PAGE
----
– When local developers and city officials talk about the future
of downtown Gilroy, they often end up describing plans for a modern
piazza, a place where people chat near a fountain, walk from their
home to an art show or read at a local café.
Gilroy – When local developers and city officials talk about the future of downtown Gilroy, they often end up describing plans for a modern piazza, a place where people chat near a fountain, walk from their home to an art show or read at a local café. Despite a shared vision for the downtown, some developers feel that the city’s growth-cap policy is holding back the area’s full potential.
Rob Oneto, a consultant who has worked with local developers on a number of projects, said at a recent Chamber of Commerce meeting that a push will be made to convince city officials to exempt the downtown area entirely from the city’s Residential Development Ordinance. The city’s RDO, as it is known, requires developers to compete annually for a limited number of construction permits. City officials have exempted certain types of projects such as affordable and senior housing that meet certain social or development goals. In recent months, officials eager to maintain the pace of downtown revitalization exempted 100 units in the area from the RDO competition.
While praising those exemptions, developer James Suner believes more must be done to speed up the pace of housing construction.
“What housing does is provide customers for the downtown,” he said. “It fuels a synergy between the mixed uses.”
He sees an inherent conflict between the city’s stated goals and the restrictions imposed by the RDO competition, and would like to see the entire downtown area freed from the competition.
“That’s a decision the council’s going to have to make because without the housing exemptions,” he said, “the plan will fail.”
If downtown revitalization is to continue at its current pace, City Council members may once again find themselves exempting more housing units in a few months. Of the 100 additional downtown exemptions recently approved, more than a third have already been eaten up by three projects, according to City Planning Manager Bill Faus. He said another 22 or 23 projects are “in the hopper,” although a number of those could qualify for affordable housing or other exemptions. For instance, half of the 200 units planned for a housing/retail project at the old Cannery Site, off Lewis Street, will fall under a special exemption category.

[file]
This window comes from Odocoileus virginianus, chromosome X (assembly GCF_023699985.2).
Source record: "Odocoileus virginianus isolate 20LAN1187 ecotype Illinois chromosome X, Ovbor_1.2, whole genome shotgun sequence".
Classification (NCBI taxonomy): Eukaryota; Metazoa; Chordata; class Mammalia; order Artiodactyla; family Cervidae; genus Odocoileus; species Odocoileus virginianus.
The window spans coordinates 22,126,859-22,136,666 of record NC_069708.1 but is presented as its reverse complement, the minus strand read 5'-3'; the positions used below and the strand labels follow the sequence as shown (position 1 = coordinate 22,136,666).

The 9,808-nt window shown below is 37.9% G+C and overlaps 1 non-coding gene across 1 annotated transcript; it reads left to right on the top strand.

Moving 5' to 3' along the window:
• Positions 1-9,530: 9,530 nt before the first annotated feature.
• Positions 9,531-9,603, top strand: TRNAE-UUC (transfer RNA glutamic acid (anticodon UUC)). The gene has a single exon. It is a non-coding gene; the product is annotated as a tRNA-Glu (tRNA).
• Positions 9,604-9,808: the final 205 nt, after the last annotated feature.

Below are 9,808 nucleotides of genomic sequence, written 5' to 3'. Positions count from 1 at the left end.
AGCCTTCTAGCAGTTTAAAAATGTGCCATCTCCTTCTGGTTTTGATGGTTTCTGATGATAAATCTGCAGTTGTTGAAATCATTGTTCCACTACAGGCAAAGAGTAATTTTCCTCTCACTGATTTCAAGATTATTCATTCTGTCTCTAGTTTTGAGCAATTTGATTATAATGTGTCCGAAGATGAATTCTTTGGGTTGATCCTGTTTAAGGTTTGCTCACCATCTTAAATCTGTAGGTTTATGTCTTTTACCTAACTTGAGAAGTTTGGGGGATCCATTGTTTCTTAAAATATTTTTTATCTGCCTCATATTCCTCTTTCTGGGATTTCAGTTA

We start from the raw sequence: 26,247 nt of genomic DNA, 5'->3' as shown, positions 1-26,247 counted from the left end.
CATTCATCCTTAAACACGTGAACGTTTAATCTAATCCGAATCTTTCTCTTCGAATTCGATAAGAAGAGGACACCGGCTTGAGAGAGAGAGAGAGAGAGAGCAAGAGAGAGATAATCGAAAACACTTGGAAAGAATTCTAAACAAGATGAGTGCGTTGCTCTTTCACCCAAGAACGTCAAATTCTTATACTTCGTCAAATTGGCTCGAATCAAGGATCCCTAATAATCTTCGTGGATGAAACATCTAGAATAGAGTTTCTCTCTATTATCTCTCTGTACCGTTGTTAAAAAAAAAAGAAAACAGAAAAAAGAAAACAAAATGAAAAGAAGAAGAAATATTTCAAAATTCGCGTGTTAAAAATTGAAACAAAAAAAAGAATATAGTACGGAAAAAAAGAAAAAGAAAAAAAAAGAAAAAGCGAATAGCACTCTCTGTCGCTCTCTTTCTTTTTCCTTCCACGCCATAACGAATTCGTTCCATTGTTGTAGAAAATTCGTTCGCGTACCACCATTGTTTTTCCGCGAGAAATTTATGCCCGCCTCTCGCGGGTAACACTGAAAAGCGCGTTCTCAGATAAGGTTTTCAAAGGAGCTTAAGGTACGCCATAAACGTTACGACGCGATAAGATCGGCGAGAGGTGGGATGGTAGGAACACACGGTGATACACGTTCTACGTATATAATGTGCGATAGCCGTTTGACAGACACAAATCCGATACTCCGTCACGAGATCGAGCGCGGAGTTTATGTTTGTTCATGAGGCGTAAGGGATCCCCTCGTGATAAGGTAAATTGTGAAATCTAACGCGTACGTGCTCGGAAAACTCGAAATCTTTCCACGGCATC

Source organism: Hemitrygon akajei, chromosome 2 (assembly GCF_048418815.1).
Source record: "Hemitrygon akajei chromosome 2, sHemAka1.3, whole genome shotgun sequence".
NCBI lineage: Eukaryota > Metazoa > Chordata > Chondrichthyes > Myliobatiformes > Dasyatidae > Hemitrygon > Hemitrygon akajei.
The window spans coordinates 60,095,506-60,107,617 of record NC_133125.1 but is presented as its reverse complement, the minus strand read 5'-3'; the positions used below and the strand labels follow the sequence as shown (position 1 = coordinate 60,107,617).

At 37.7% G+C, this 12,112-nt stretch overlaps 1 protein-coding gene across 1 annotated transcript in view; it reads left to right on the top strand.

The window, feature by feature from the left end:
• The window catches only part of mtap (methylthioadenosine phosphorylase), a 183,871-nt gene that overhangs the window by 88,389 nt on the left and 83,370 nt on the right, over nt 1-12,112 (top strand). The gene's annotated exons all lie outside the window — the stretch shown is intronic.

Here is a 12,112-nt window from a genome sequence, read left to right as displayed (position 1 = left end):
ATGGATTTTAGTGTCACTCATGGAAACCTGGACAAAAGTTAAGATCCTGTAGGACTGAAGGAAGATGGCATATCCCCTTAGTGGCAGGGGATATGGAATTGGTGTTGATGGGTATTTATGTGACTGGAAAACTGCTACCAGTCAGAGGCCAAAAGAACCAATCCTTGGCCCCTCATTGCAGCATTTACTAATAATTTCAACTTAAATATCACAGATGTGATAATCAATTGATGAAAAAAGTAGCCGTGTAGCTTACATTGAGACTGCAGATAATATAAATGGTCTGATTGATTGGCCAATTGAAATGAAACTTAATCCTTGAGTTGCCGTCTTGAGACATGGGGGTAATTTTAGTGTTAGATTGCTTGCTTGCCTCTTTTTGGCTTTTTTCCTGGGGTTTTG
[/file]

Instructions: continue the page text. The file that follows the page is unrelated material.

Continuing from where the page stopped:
“I think that’s probably an unfair characterization,” Faus said, referring to Suner’s charge that development goals stated in the General Plan conflict with the growth cap. Instead, he pointed to broader concerns about the city’s growth rate that remain unresolved.
“How many of these exempt categories can we add to our RDO without skirting the underpinnings of our growth-control ordinance?” he asked.
Several councilmen have said the city’s 10-year construction cap – set at 3,450 new homes between 2004 and 2013 – is a misleading representation of actual growth, given all the exemptions. Some, like Councilman Roland Velasco, have insisted the exemptions should come out of permits set aside for market-rate homes.
Opponents of his position have said the 3,450 figure is random and not grounded in scientific analysis.
City Council has postponed that debate until the next round of RDO competitions in 2006.
In the meantime, Mayor Al Pinheiro defended the city’s incremental steps to spur downtown revitalization. He said he would “entertain” the notion of more downtown exemptions, but is initially opposed to exempting the area completely from the city’s growth requirements.
“We want downtown done right,” Pinheiro said. “We don’t want to just open the flood gates.”